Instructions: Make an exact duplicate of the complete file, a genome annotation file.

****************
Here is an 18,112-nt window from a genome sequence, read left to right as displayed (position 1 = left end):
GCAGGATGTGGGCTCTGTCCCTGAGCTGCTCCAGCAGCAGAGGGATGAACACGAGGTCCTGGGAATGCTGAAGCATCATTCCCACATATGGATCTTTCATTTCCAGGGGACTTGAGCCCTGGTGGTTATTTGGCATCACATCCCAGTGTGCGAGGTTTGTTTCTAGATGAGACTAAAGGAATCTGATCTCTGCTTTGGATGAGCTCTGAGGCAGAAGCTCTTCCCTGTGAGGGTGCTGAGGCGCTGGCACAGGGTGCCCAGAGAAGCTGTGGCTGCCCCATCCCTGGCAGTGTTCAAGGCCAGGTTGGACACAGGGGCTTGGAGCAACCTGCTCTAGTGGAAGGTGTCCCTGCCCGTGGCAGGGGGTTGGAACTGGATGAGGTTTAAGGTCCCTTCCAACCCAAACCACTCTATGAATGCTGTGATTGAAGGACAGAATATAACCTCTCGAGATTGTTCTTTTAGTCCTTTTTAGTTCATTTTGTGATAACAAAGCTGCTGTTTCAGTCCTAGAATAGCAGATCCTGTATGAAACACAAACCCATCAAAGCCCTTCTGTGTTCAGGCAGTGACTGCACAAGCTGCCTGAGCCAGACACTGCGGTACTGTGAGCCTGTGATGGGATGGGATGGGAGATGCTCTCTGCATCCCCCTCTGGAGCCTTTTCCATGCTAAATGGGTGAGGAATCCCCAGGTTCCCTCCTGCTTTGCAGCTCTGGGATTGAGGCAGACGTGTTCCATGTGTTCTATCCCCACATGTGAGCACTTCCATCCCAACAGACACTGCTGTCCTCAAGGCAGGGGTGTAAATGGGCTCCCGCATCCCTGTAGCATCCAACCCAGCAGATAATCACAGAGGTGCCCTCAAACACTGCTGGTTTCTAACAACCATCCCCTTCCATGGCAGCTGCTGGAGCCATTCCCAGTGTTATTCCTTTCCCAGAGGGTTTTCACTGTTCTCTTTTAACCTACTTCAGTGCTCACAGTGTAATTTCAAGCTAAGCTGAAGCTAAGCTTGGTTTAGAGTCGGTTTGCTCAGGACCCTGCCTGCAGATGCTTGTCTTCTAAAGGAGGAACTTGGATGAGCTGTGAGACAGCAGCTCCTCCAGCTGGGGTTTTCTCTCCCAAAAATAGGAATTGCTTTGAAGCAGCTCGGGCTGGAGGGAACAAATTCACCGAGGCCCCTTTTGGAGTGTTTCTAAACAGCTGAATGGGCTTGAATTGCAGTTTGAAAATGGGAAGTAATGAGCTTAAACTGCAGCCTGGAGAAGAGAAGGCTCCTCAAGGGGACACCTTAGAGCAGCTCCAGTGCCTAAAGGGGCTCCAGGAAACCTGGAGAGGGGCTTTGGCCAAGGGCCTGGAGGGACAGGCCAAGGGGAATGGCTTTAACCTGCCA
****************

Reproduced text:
Here is an 18,112-nt window from a genome sequence, read left to right as displayed (position 1 = left end):
GCAGGATGTGGGCTCTGTCCCTGAGCTGCTCCAGCAGCAGAGGGATGAACACGAGGTCCTGGGAATGCTGAAGCATCATTCCCACATATGGATCTTTCATTTCCAGGGGACTTGAGCCCTGGTGGTTATTTGGCATCACATCCCAGTGTGCGAGGTTTGTTTCTAGATGAGACTAAAGGAATCTGATCTCTGCTTTGGATGAGCTCTGAGGCAGAAGCTCTTCCCTGTGAGGGTGCTGAGGCGCTGGCACAGGGTGCCCAGAGAAGCTGTGGCTGCCCCATCCCTGGCAGTGTTCAAGGCCAGGTTGGACACAGGGGCTTGGAGCAACCTGCTCTAGTGGAAGGTGTCCCTGCCCGTGGCAGGGGGTTGGAACTGGATGAGGTTTAAGGTCCCTTCCAACCCAAACCACTCTATGAATGCTGTGATTGAAGGACAGAATATAACCTCTCGAGATTGTTCTTTTAGTCCTTTTTAGTTCATTTTGTGATAACAAAGCTGCTGTTTCAGTCCTAGAATAGCAGATCCTGTATGAAACACAAACCCATCAAAGCCCTTCTGTGTTCAGGCAGTGACTGCACAAGCTGCCTGAGCCAGACACTGCGGTACTGTGAGCCTGTGATGGGATGGGATGGGAGATGCTCTCTGCATCCCCCTCTGGAGCCTTTTCCATGCTAAATGGGTGAGGAATCCCCAGGTTCCCTCCTGCTTTGCAGCTCTGGGATTGAGGCAGACGTGTTCCATGTGTTCTATCCCCACATGTGAGCACTTCCATCCCAACAGACACTGCTGTCCTCAAGGCAGGGGTGTAAATGGGCTCCCGCATCCCTGTAGCATCCAACCCAGCAGATAATCACAGAGGTGCCCTCAAACACTGCTGGTTTCTAACAACCATCCCCTTCCATGGCAGCTGCTGGAGCCATTCCCAGTGTTATTCCTTTCCCAGAGGGTTTTCACTGTTCTCTTTTAACCTACTTCAGTGCTCACAGTGTAATTTCAAGCTAAGCTGAAGCTAAGCTTGGTTTAGAGTCGGTTTGCTCAGGACCCTGCCTGCAGATGCTTGTCTTCTAAAGGAGGAACTTGGATGAGCTGTGAGACAGCAGCTCCTCCAGCTGGGGTTTTCTCTCCCAAAAATAGGAATTGCTTTGAAGCAGCTCGGGCTGGAGGGAACAAATTCACCGAGGCCCCTTTTGGAGTGTTTCTAAACAGCTGAATGGGCTTGAATTGCAGTTTGAAAATGGGAAGTAATGAGCTTAAACTGCAGCCTGGAGAAGAGAAGGCTCCTCAAGGGGACACCTTAGAGCAGCTCCAGTGCCTAAAGGGGCTCCAGGAAACCTGGAGAGGGGCTTTGGCCAAGGGCCTGGAGGGACAGGCCAAGGGGAATGGCTTTAACCTGCCA